Tarka Dhal

Keeping with the recent Indian theme, a final recipe (for the moment at least) from the very reliable Anjum Anand. A delicious side dish or vegetarian main dish as part of a curry meal. I have eaten versions of this dish which have been thin like a soup, thick like a paté and others which are between the two (like this one). All are equally tasty and delicious with roti or any other Indian flatbread.

Ingredients

  •  250g/9oz chana dal (yellow dried split peas), rinsed until the water runs clear
  • 1 litre/1¾ pints water
  • 3 tbsp vegetable oil
  • 1 tbsp cumin seeds
  • 1 small onion, chopped
  • 1-2 whole green chillies, pricked with a knife
  • 2cm/¾in piece fresh ginger, peeled and cut into thin strips
  • 3 crushed garlic cloves
  • 3 small crushed tomatoes
  • ¾ tsp ground turmeric
  • ¾ tsp garam masala
  • 1½ tsp ground coriander
  • salt and freshly ground black pepper
  • handful chopped fresh coriander leaves (optional)

 

Place the lentils and 900ml/1¾ pints of the water into a pan, stir well and bring to the boil. Skim off any froth that forms on the surface of the water with a spoon. Cover the pan with a lid and reduce the heat to a simmer. Simmer, stirring regularly, for 35-40 minutes, or until the lentils are just tender, adding more water as necessary.

When the lentils have cooked through, remove the pan from the heat and use a stick blenbder or potato masher to break down the lentils slightly (optional). Set the mixture aside to thicken and cool.

Meanwhile, heat the oil in a pan over a medium heat. Add the cumin seeds and fry for 20-30 seconds, or until fragrant.

Add the onion, chillies and ginger and fry for 4-5 minutes, or until golden-brown. Add the garlic and tomatoes to the pan and stir well to combine.

Add the ground spices and 100ml/3½fl oz of water to the pan and stir well to combine. Season, to taste, with salt and simmer over a medium heat for 15-20 minutes, or until the oil from the sauce has risen to the surface of the sauce.

Add the cooked lentils to the sauce and stir well, adding more water as necessary to loosen the mixture. Bring the mixture to the boil and season, to taste, with salt and freshly ground black pepper. Stir in the chopped coriander (if using) just before serving.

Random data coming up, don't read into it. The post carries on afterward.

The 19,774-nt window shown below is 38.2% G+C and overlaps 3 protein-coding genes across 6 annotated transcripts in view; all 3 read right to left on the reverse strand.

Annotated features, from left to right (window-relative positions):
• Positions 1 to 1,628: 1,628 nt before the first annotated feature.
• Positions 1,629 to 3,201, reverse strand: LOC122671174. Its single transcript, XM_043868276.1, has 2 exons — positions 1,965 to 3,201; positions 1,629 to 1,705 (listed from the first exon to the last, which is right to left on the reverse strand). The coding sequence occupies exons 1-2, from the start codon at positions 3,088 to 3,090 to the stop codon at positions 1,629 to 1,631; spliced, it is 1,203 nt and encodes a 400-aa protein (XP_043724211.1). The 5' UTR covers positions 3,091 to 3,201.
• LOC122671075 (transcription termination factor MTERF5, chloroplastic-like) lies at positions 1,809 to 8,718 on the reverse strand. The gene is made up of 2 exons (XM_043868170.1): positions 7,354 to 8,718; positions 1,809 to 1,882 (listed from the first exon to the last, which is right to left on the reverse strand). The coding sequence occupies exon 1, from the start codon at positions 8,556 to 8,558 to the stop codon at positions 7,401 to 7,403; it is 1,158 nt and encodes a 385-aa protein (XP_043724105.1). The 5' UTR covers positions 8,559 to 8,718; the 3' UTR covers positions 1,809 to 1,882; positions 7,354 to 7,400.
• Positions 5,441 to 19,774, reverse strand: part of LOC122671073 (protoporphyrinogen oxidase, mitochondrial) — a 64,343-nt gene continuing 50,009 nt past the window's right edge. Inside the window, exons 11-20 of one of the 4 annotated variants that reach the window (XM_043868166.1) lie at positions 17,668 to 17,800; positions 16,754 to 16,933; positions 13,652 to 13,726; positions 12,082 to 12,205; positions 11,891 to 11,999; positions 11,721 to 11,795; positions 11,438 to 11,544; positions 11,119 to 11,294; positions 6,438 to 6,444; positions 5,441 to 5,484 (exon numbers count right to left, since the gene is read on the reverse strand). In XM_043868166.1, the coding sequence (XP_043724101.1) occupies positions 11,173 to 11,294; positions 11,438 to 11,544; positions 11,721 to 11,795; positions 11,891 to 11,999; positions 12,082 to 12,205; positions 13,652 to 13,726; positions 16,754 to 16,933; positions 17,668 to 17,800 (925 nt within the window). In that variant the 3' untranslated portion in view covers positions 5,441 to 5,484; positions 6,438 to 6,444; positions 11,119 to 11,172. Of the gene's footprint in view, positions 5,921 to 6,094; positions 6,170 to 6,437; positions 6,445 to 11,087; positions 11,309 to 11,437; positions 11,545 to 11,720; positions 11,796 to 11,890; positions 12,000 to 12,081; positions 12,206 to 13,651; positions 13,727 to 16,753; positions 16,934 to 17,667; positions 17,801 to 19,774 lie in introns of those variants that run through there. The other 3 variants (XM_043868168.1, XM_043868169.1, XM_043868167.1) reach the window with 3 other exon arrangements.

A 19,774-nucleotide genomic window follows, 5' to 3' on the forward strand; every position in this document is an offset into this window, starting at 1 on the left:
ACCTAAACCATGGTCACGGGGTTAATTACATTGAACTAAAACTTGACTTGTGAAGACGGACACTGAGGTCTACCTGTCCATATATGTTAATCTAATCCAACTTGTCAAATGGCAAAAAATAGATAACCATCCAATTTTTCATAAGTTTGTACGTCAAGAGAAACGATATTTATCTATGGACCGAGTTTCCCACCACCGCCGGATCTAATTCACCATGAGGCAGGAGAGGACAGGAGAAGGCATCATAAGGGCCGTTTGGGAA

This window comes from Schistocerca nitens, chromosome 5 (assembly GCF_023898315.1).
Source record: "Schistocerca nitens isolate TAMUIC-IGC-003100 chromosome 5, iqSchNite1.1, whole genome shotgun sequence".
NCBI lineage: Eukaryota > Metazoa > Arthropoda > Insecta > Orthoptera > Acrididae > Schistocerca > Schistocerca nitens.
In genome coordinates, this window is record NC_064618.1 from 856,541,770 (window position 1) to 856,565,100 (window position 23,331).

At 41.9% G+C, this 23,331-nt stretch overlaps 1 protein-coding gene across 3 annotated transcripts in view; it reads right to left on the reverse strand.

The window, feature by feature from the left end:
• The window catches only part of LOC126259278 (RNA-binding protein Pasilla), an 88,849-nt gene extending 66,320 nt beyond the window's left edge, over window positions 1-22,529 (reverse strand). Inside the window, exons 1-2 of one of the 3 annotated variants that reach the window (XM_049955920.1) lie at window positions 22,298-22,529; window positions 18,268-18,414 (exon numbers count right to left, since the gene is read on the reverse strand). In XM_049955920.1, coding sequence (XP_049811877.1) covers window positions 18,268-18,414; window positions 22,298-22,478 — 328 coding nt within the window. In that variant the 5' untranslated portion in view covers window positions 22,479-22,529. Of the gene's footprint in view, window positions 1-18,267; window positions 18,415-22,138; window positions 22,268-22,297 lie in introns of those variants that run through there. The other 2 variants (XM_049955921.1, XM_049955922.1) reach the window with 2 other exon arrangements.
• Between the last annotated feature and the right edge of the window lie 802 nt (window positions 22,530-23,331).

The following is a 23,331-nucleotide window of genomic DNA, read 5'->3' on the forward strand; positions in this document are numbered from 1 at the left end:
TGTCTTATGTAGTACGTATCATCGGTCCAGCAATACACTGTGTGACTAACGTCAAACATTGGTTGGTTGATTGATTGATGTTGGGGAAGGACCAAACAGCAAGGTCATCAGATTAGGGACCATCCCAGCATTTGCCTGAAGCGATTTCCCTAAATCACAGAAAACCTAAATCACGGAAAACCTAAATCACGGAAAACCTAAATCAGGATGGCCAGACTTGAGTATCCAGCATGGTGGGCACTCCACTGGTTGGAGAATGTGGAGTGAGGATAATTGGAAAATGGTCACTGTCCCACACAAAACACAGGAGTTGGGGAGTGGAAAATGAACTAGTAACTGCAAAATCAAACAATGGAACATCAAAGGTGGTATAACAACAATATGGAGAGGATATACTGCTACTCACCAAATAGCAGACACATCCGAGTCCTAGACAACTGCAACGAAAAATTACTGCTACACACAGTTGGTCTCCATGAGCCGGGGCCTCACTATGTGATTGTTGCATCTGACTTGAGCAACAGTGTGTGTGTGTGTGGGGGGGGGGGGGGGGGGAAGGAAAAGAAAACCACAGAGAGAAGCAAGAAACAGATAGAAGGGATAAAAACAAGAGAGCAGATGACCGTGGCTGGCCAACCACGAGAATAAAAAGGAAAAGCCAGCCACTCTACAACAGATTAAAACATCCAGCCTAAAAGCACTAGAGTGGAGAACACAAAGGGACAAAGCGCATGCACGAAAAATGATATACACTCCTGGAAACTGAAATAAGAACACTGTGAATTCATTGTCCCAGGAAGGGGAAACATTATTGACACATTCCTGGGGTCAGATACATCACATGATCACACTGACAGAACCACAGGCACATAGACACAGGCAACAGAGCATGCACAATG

This recipe can also be found on the BBC website here.

Roti – Indian Flatbread

When we recently made our Cortijo Curry, we also made a little batch of roti, to accompany the meal.

Roti is an unleavened, flat bread (which does puff up when cooked) and is also known, I believe as chapati (I am prepared to be corrected if they are different, but all my recipes seem to indicate they are pretty much the same thing).

Super simple and quick to make, they´re also great to use as an alternative to tortilla wraps or if you just fancy a change.

Ingredients (to make 6)

  • 200g chapati flour (or finely ground wholemeal flour)
  • ½ tsp salt
  • 1 tbs vegetable oil
  • Water

Add the salt to the flour then mix in the oil. Gradually add drops of water (you won´t need much) until the mixture comes together then knead for about 10 minutes. Leave to rest for 30 minutes if possible.

Divide into 6 portions and roll each one into a ball, then roll the ball flat using a rolling pin.

Heat a non stick frying pan until very hot and place a roti in the pan. Press down on it (I used a spatula) as it cooks. When the underside is speckled brown, flip it over and repeat. As you press on it, it will start to puff up. You can also do this by holding it over a flame once it is cooked. We did try this as well, but found that they puffed up nicely in the frying pan.

Wrap in a tea towel to keep warm and serve immediately – they will lose some of their puffiness as they cool down, but taste delicious!

If you enjoy curries, do check out this lovely recipe from Frugal Feeding as well.